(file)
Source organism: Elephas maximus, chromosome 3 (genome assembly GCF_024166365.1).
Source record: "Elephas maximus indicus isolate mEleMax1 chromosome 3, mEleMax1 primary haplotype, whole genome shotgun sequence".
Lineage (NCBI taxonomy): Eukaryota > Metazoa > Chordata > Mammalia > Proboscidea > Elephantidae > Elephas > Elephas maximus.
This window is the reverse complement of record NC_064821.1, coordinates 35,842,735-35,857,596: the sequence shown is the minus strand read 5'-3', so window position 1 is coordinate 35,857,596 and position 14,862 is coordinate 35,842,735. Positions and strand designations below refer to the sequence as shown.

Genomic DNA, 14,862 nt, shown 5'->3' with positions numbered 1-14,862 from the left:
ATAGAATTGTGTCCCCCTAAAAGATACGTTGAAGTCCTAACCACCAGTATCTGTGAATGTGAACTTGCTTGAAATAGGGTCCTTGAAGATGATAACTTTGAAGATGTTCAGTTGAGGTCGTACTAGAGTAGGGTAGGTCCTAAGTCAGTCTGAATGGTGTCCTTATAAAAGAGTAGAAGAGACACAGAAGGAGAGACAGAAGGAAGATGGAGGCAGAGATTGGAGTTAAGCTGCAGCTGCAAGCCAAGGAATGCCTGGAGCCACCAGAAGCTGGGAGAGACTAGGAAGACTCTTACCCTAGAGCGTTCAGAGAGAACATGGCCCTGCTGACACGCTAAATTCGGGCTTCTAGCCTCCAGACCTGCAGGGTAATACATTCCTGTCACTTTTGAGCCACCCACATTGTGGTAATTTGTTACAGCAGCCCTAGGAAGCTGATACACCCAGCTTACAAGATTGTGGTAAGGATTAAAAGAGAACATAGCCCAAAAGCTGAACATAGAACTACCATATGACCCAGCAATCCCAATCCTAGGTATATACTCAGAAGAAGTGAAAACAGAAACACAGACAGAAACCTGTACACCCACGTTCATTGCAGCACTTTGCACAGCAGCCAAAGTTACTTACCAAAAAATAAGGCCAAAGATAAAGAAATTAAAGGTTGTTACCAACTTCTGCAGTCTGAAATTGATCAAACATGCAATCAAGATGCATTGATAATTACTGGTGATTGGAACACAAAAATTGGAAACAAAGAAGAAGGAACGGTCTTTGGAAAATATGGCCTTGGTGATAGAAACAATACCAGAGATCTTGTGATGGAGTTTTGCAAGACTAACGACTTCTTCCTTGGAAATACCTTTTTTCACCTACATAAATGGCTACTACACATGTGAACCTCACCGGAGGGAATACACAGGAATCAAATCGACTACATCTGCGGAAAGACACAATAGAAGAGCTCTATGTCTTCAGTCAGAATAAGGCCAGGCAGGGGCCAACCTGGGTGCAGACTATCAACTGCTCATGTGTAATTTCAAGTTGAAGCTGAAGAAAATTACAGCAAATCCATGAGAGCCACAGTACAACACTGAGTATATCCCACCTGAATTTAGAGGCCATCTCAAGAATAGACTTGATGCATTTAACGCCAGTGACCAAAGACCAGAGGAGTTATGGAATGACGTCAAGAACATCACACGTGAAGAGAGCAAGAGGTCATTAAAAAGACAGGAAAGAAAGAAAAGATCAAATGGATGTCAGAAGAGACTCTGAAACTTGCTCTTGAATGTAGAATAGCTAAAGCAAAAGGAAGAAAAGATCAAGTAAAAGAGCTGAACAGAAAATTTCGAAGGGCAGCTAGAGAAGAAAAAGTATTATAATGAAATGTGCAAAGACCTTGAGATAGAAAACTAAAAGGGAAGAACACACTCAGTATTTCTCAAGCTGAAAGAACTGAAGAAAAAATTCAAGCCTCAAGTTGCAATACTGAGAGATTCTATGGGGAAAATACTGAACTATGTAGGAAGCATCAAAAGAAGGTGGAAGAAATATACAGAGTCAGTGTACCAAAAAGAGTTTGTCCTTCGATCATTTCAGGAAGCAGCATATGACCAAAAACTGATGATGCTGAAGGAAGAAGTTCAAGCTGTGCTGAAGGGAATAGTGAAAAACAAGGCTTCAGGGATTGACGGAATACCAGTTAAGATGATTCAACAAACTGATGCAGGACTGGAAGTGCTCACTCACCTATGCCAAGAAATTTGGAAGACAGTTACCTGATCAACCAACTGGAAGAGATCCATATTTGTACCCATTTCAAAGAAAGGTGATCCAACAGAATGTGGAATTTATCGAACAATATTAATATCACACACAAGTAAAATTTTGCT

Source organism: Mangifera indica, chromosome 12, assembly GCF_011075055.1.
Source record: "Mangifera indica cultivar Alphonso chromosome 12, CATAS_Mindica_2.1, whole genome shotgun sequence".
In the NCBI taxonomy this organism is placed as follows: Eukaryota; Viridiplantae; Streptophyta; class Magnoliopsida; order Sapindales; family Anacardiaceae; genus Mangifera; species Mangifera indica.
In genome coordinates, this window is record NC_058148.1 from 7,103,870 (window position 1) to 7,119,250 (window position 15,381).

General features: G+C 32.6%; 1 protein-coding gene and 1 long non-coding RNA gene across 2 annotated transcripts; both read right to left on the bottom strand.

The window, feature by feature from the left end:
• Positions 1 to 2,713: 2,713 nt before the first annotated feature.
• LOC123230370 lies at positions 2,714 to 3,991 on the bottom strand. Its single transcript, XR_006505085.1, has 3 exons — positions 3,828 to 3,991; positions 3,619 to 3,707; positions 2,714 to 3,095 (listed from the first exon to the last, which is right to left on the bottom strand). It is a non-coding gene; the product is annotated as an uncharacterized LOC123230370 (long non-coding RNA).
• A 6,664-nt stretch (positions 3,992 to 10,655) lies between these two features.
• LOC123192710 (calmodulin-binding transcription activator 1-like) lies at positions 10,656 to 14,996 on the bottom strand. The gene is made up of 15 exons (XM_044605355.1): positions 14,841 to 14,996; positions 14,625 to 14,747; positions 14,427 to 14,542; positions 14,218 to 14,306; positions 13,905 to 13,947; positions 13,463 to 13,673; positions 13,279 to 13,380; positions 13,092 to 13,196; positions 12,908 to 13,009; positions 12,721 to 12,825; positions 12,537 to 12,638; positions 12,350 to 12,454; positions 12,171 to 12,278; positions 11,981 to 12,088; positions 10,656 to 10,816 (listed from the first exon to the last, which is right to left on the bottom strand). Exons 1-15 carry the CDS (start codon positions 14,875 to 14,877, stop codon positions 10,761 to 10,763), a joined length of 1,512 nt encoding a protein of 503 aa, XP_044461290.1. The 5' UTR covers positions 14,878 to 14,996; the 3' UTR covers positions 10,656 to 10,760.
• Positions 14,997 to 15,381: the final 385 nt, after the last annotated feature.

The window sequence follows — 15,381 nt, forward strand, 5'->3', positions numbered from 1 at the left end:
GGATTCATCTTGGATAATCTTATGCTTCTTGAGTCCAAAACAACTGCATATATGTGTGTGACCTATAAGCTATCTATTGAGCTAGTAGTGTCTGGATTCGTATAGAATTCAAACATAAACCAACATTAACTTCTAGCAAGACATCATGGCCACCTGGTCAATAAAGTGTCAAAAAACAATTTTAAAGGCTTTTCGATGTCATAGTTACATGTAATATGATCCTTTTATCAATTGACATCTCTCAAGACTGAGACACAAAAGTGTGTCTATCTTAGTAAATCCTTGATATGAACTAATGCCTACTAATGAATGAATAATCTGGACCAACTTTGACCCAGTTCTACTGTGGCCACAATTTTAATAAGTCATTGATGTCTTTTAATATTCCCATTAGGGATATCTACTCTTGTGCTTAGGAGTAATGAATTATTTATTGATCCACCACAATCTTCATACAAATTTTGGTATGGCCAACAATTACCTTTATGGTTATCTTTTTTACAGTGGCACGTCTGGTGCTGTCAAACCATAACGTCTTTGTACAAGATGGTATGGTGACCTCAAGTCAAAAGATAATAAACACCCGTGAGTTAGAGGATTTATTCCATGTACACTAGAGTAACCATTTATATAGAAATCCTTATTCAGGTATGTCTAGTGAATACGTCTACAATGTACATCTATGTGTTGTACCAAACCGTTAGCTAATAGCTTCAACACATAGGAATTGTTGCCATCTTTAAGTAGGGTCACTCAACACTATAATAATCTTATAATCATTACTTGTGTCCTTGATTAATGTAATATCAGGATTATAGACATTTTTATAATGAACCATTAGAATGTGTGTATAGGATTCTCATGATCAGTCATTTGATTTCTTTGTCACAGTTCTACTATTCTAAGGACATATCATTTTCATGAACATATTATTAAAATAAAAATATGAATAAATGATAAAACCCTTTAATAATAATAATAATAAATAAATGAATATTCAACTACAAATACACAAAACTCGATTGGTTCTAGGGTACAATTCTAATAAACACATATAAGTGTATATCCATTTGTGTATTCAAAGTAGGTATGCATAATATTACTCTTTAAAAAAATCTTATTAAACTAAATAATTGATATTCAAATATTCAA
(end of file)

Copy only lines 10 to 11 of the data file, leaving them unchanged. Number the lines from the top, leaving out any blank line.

In genome coordinates, this window is record NC_058148.1 from 7,103,870 (window position 1) to 7,119,250 (window position 15,381).

General features: G+C 32.6%; 1 protein-coding gene and 1 long non-coding RNA gene across 2 annotated transcripts; both read right to left on the bottom strand.